"I bought the ultimate guide after a friend recommended it for me. The guide covers a lot of ground on the history of each prominent US states and goes into the reasons why a certain industry emerged from each state. In addition to the analysis of the economy, trends and expected changes in the next 5 years, the book features top MBA programs in each state with an extensive study of its curriculum. Ultimate guide is an essential reference book for MBA Applicants if they want to shortlist MBA programs based on value and cost, and not just ranking. " - Verified Purchase (14th June 2017)

"Should be a required reading before applying for an MBA. School events and MBA Tours are PR events disguised as a Q&A. On the contrary, the book is an unbiased analysis of each Top MBA program in the US supported by a large dataset and historical context on each industry. The guide builds a case for indstries that are likely to emerge as favourite for MBA graduates. Thorough and a valuable book." - Verified Purchase (15th June 2017)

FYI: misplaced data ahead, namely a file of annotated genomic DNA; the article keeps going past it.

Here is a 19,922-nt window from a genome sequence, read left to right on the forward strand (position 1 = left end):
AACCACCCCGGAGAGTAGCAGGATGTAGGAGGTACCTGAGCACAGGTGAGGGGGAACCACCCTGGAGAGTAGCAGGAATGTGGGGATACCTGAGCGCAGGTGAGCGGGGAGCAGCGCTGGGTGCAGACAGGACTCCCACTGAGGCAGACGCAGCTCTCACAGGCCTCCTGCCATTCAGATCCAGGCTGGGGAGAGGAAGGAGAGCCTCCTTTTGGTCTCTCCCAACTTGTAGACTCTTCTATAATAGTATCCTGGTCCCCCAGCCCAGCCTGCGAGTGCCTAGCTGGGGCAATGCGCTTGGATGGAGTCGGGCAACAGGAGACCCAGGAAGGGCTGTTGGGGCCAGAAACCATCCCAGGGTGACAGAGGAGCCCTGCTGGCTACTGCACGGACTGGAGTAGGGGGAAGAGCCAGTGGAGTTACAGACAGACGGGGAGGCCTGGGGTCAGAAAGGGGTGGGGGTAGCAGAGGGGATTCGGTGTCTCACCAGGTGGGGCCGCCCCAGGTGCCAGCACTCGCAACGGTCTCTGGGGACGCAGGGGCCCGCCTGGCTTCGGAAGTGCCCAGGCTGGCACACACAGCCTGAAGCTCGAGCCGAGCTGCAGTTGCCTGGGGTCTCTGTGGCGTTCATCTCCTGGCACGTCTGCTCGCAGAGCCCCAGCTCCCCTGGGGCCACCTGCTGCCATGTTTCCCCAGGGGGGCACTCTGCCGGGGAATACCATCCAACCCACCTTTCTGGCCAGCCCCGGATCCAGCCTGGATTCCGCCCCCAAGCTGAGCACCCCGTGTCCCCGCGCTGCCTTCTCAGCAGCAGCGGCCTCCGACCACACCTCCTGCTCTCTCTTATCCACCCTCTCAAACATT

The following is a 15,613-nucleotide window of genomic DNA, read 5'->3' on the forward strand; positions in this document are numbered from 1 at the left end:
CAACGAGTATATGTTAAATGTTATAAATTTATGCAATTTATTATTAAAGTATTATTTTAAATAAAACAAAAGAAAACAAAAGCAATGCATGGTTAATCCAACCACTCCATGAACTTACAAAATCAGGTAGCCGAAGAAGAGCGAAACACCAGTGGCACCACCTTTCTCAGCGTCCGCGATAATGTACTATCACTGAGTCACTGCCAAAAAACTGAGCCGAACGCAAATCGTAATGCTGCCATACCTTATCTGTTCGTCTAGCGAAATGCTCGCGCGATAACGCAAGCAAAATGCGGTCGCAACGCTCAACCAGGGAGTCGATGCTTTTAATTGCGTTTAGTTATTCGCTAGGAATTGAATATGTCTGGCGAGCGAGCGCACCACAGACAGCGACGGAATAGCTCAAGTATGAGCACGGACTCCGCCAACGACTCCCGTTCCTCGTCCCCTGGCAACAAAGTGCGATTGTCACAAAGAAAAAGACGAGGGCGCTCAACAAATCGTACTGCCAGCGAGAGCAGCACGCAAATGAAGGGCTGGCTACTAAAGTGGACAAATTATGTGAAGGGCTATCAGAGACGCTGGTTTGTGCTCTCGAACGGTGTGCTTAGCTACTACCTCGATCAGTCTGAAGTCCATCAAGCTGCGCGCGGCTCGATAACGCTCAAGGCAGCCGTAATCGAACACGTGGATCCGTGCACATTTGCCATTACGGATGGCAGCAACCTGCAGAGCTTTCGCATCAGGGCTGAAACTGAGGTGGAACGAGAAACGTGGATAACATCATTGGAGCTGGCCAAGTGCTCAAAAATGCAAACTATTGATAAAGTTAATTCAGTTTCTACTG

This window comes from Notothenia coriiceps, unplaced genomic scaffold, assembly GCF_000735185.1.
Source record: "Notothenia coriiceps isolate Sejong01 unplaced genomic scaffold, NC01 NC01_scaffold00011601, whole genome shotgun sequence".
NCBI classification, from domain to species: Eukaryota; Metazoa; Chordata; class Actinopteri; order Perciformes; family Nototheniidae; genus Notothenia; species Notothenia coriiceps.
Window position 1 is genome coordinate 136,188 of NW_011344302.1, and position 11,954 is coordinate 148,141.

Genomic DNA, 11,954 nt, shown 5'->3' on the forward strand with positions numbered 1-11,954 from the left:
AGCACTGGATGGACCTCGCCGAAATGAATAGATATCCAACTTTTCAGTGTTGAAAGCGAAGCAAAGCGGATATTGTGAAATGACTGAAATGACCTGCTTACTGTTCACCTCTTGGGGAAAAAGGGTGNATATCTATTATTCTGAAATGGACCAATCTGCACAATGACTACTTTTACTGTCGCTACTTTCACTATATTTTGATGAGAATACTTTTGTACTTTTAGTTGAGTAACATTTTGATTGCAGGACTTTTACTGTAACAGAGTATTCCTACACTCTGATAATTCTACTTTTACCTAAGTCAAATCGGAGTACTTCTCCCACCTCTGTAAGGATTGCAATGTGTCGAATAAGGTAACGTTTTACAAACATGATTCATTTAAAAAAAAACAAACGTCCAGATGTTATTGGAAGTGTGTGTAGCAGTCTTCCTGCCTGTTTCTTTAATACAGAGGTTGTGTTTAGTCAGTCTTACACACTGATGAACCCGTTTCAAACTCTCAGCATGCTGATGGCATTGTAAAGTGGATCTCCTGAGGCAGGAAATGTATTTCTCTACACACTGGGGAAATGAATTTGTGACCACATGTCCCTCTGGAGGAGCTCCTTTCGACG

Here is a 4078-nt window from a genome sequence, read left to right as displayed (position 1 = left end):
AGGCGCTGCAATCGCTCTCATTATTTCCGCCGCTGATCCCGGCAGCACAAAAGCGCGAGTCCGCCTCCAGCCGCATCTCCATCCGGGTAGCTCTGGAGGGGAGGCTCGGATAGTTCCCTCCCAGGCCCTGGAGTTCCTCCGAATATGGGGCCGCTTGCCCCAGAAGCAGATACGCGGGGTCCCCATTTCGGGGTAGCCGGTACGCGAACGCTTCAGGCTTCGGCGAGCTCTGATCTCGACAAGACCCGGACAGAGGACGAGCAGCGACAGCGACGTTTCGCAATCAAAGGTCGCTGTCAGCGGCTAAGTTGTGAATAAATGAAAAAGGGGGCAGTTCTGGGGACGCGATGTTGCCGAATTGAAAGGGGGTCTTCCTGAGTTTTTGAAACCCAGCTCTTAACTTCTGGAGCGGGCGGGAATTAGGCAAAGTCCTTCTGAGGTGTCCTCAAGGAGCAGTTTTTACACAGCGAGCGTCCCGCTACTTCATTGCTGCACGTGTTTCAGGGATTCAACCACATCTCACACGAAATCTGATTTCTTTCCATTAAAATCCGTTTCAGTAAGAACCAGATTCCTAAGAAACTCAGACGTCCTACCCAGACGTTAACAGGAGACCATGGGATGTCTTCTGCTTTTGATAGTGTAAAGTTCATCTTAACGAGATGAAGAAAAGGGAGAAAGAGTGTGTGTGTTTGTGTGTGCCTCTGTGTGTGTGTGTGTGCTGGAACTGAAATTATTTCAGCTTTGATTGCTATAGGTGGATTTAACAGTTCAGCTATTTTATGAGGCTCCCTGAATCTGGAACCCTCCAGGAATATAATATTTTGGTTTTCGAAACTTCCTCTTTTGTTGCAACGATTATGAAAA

"What I liked: The breadth of the information. Some of my favorite nonfiction books have taken the same approach as the ultimate guide have - cover background information in-depth. In the book, the author uses parallel threads to demonstrate the history of the state and the rise of industries. Will make you think how schools thrive based on the policy set by the state. California's obsession with Technology has revolutionized how we do Business and changed post-MBA trends. Many MBA applicants will be consulting or doing marketing for a Technology company. That is one key finding from the book. The latest development in AI, FinTech, and Automation is an additional context that I found valuable in the book.

Very informative. I would recommend that you read the book at least once in chronological order before using Table of Contents." - Verified Purchase (2nd July 2017)